Alchemy began as an Arab mixture of Egyptian arts of dyeing, painting, glass making, pyrotechnics, medical drugs, mining, and metallurgy with the theories of the Greeks (mostly Aristotle's) to explain changes in color and appearance of materials.
One of the main goals of alchemists was to learn the proper proportions of ingredients and processes to cause one element to undergo transmutation to another element.
The earliest known Alchemists were Zosimus and Synesius (perhaps of the 3rd Century A.D.). Writings attributed to them described practical laboratory operations, but used obscure symbols, probably to maintain Alchemy secrets.
Aristotle's four elements are a single materia prima with qualities of hot/cold and moist/dry. Other perceived properties such as smell, taste, and color are actually products of the primary qualities. One element could be changed to another by changing these attributes.
Over 200 alchemy books are attributed to Jabir ibn Hayyan (722 to 815 A.D.).
Emphasis was placed on first hand knowledge of materials.
For he who performs not practical work nor makes experiments will never attain to the least degree of mastery. ...Do thou experiment so that thou mayest acquire knowledge.
The properties of hot/cold and moist/dry can be separated from materials and combined in definite proportions to form desired materials. Thus the alchemist's job, according to Jabir, is to determine the proper proportions for preparing desired products.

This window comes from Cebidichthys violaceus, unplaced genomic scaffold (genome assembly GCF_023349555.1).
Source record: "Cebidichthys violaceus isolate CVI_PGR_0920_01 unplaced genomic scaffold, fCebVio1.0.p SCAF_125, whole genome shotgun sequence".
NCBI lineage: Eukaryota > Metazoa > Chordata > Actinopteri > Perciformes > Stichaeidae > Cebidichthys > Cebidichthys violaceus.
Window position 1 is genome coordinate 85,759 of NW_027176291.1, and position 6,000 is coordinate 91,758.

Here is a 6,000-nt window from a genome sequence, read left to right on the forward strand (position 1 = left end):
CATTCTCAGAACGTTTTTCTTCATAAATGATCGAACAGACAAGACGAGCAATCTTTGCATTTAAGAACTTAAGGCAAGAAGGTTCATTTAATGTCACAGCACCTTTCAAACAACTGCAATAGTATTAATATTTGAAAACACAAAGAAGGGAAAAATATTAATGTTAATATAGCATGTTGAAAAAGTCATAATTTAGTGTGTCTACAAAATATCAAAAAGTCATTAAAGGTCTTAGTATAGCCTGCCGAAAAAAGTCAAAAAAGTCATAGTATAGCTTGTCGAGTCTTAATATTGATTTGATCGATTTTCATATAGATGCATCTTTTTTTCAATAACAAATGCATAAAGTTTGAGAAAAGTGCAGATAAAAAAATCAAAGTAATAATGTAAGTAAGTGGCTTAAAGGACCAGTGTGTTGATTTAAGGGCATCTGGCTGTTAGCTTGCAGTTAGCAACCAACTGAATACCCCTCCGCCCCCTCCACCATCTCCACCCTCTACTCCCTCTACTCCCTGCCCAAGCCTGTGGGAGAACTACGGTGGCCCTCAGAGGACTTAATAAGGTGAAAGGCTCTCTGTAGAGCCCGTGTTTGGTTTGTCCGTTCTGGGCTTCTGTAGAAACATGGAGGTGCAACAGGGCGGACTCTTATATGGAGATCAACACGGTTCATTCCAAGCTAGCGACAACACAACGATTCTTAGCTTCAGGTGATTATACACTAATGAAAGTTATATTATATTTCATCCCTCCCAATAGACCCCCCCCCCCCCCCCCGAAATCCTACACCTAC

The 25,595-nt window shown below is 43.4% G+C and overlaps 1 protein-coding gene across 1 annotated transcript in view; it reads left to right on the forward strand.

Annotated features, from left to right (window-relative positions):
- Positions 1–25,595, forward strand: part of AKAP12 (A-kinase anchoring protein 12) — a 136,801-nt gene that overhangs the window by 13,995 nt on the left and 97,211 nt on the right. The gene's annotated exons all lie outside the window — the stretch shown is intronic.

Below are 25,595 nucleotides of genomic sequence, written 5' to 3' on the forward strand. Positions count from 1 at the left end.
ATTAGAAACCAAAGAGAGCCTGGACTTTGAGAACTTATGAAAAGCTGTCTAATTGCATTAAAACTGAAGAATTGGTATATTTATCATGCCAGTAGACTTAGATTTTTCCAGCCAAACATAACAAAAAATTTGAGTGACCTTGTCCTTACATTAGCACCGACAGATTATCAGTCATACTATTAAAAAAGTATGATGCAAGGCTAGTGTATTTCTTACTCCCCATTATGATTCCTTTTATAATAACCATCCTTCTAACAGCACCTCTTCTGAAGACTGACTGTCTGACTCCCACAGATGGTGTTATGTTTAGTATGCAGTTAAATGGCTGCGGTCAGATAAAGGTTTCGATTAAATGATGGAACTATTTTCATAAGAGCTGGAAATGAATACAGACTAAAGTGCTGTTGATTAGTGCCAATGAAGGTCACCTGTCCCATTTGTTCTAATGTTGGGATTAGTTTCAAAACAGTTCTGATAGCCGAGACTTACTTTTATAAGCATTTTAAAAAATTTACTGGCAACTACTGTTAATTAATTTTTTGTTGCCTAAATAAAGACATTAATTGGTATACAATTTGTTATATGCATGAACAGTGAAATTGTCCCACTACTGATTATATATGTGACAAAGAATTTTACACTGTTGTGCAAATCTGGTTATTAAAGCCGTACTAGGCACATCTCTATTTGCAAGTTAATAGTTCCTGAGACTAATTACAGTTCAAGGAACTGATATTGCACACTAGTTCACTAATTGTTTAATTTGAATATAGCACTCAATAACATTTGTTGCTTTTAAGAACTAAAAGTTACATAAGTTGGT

If metals are deprived of their attributes, they can be reduced to Materia Prima, then, for example, given the attributes of gold.
Jabir added to the properties hot/cold and moist/dry of the Greek four elements, the principles of Sulfur and Mercury. Minerals are generated from exhalations in the earth in a two step process. Dry exhalations first produce Sulfur and moist exhalations produce Mercury. Finally, combinations of Sulfur and Mercury form various minerals.
Abu Bakr Muhammad ibn Zakariya al-Razi, a Muslim called Rhazes (860 to 925 A.D.) was the first of a series of physicians that were the chief contributors to chemistry for the next 500 years. While most of his ideas were similar to Jabir, he discovered caustic al-qili.
Abu 'Ali al Husain ibn Abdallah ibn Sena called Avicenna in Europe (980 to 1037) was the greatest physician of Islam. His
Canon of medicine became the standard reference for the next six centuries.
HisDe Mineralibusgave a clear account of accepted theories. He classified mercury with the metals, writingit resembles the essential constituent element of all fusible bodies because they all convert to mercury on fusion.He suggested transmutations are not true change of elements, but produce excellent imitations.
Geber (13th Century Spanish adaptation of Jabir) in the
Summa Perfectionis describes formulas to give health, eternal youth, riches, and power. Geber describes the qualities of gold, silver, lead, tin, copper, and iron and explains the sulfur-mercury theory.
The need for correct proportions make accurate balances, previously developed by metal assayers, important for alchemy too. Geber describes them, and noteslead gains weight when calcined because spirit is united with the body.
(volatized entirely by fire)
hammering gives noise)
|(BODY or MINERAL
(shatter or pulverize when hammered)
(*or mercury if not a spirit)
a) some spirit but having form of a body: malachite, lapis lazule, turquoise, mica, etc.
b) small amount of spirit: shells, pearls, vitriols, etc.
c) almost no spirit: oxyx, dust, aged vitriols, etc.
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|created 19 March 2002, additions 6 April
latest revision 4 November 2006
|by D Trapp|